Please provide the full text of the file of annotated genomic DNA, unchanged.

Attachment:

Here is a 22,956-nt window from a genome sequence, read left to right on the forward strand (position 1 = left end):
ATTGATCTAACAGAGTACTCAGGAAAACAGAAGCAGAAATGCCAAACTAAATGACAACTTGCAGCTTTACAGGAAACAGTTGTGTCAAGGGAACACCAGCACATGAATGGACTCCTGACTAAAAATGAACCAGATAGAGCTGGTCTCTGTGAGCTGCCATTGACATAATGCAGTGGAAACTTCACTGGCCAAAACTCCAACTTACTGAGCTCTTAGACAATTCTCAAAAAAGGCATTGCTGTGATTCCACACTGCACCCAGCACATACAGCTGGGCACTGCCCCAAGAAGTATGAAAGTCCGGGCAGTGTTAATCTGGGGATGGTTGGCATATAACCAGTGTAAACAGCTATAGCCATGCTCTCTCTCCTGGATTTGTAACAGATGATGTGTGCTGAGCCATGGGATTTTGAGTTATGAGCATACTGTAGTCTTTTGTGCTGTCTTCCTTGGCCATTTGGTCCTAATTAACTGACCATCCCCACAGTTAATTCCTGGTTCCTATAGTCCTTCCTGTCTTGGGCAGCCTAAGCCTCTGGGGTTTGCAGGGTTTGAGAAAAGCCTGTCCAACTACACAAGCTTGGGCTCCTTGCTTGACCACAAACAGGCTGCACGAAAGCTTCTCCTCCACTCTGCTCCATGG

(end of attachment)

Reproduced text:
Here is a 22,956-nt window from a genome sequence, read left to right on the forward strand (position 1 = left end):
ATTGATCTAACAGAGTACTCAGGAAAACAGAAGCAGAAATGCCAAACTAAATGACAACTTGCAGCTTTACAGGAAACAGTTGTGTCAAGGGAACACCAGCACATGAATGGACTCCTGACTAAAAATGAACCAGATAGAGCTGGTCTCTGTGAGCTGCCATTGACATAATGCAGTGGAAACTTCACTGGCCAAAACTCCAACTTACTGAGCTCTTAGACAATTCTCAAAAAAGGCATTGCTGTGATTCCACACTGCACCCAGCACATACAGCTGGGCACTGCCCCAAGAAGTATGAAAGTCCGGGCAGTGTTAATCTGGGGATGGTTGGCATATAACCAGTGTAAACAGCTATAGCCATGCTCTCTCTCCTGGATTTGTAACAGATGATGTGTGCTGAGCCATGGGATTTTGAGTTATGAGCATACTGTAGTCTTTTGTGCTGTCTTCCTTGGCCATTTGGTCCTAATTAACTGACCATCCCCACAGTTAATTCCTGGTTCCTATAGTCCTTCCTGTCTTGGGCAGCCTAAGCCTCTGGGGTTTGCAGGGTTTGAGAAAAGCCTGTCCAACTACACAAGCTTGGGCTCCTTGCTTGACCACAAACAGGCTGCACGAAAGCTTCTCCTCCACTCTGCTCCATGG